From one of the greatest horrors any adult can endure, Eric Clapton found a song that resonated with millions: the emotional ballad "Tears in Heaven."
In the mid-'80s, having long proved himself a versatile and innovative guitarist with a dark side - most notably battles with drug and alcohol abuse - Clapton was ready to take a place as an elder statesman. The career-spanning Crossroads box set put most of his solo material into proper context; no longer actively chasing the charts as a pop artist, he even welcomed a new role into his life: fatherhood. Clapton and model Lory del Santo's son Conor was born in 1986 - a blessing that nonetheless ended his marriage to Pattie Boyd, former model and subject of his hits "Layla" and "Wonderful Tonight."
The bliss ended shockingly on March 20, 1991. Conor, only four years old, was in an apartment of a family friend in a Manhattan high-rise and fell from an open window on the 53rd floor. Clapton withdrew almost completely from public life, tortured by Conor's passing. (The loss came less than a year after Clapton's friend, blues guitarist Stevie Ray Vaughan, was killed in a helicopter crash while the pair were on tour.)
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It took a film score to rouse Clapton from his isolation. Rush told the tale of a pair of undercover cops struggling with addiction to the drugs they tried to keep off the streets. Clapton wrote all the music for the film, and worked with songwriter Will Jennings to create a song that would both echo the tragic plight of the heroes as well as his own personal trials - having written the first verse before working on the album. "It was in the back of my head," Clapton later said, "but it didn't really have a reason for being until I was scoring this movie...Then it sort of had a reason to be. And it is a little ambiguous because it could be taken to be about Conor but it also is meant to be part of the film."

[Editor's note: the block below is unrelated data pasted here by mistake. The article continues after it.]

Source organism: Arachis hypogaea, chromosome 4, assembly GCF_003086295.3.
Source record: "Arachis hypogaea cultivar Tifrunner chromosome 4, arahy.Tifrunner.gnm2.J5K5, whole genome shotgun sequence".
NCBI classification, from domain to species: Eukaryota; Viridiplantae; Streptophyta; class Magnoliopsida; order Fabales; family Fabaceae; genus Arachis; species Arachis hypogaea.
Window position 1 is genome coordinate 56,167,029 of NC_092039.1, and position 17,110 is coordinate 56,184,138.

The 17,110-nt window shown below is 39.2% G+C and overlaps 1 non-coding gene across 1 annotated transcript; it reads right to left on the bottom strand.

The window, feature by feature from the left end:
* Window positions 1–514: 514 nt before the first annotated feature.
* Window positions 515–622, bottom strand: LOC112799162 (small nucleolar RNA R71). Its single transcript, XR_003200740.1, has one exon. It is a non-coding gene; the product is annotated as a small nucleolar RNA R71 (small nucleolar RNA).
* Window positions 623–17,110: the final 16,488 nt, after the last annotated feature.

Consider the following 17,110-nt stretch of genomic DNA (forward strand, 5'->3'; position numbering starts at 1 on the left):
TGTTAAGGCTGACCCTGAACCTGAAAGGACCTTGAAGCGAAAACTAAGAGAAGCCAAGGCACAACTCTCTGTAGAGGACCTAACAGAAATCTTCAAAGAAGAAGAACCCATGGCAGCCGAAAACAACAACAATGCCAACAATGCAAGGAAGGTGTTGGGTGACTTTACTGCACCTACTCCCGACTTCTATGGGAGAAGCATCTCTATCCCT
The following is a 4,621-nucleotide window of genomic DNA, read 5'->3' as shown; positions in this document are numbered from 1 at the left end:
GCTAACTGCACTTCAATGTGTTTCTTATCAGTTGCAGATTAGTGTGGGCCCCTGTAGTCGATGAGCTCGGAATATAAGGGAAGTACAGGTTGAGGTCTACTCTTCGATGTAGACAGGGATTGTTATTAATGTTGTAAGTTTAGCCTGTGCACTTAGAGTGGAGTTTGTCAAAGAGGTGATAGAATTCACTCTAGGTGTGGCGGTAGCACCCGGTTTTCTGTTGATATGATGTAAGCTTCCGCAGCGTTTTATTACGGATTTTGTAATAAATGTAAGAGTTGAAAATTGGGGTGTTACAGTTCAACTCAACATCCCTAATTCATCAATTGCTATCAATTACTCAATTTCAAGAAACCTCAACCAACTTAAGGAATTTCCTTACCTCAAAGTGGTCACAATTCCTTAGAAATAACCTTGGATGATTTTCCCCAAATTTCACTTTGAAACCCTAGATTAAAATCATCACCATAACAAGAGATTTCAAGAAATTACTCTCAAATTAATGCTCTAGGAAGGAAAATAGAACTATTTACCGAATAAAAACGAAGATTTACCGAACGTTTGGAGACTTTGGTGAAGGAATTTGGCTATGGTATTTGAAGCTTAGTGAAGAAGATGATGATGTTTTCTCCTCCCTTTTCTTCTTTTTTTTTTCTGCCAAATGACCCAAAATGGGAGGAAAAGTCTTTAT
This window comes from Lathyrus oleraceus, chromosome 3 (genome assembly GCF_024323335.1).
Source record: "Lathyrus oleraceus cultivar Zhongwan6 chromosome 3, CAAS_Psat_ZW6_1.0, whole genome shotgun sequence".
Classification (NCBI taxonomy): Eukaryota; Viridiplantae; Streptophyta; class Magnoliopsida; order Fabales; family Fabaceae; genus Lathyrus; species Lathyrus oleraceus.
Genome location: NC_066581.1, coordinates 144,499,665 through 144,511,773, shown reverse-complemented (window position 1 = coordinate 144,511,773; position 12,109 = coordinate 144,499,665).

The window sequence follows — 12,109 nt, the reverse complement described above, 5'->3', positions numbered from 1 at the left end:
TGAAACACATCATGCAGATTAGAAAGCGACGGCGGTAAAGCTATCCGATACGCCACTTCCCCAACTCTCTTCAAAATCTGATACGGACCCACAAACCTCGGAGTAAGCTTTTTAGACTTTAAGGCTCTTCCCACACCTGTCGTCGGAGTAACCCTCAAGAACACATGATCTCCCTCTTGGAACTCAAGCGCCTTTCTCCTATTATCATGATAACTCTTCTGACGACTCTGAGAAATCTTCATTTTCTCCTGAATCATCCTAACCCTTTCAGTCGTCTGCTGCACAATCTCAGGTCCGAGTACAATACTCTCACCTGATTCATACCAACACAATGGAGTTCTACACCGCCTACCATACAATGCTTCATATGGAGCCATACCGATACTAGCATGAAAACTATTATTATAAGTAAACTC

Only days after the Rush album was released in January 1992, Clapton played the song live for an intimate audience at Bray Studios in England. Armed with only an acoustic guitar for the whole set, the show would be filmed for MTV's nascent Unplugged series. An album taken from that show would sell more than 25 million copies worldwide - Clapton's biggest seller by a considerable degree. The studio version of "Tears in Heaven" resonated deeply with audiences, too, reaching No. 2 on the Billboard Hot 100 and No. 5 in England. And in 1993, Unplugged and "Tears" combined to net Clapton Grammy Awards for Album, Record and Song of the Year.
READ MORE: February 1993: Eric Clapton's Grammy Gold
Clapton ultimately stopped playing the song in 2004, noting his connection to the track had changed. "I didn't feel the loss anymore, which is so much a part of performing those songs," he told the Associated Press. "I really have to connect with the feelings that were there when I wrote them. They're kind of gone and I really don't want them to come back, particularly. My life is different now."
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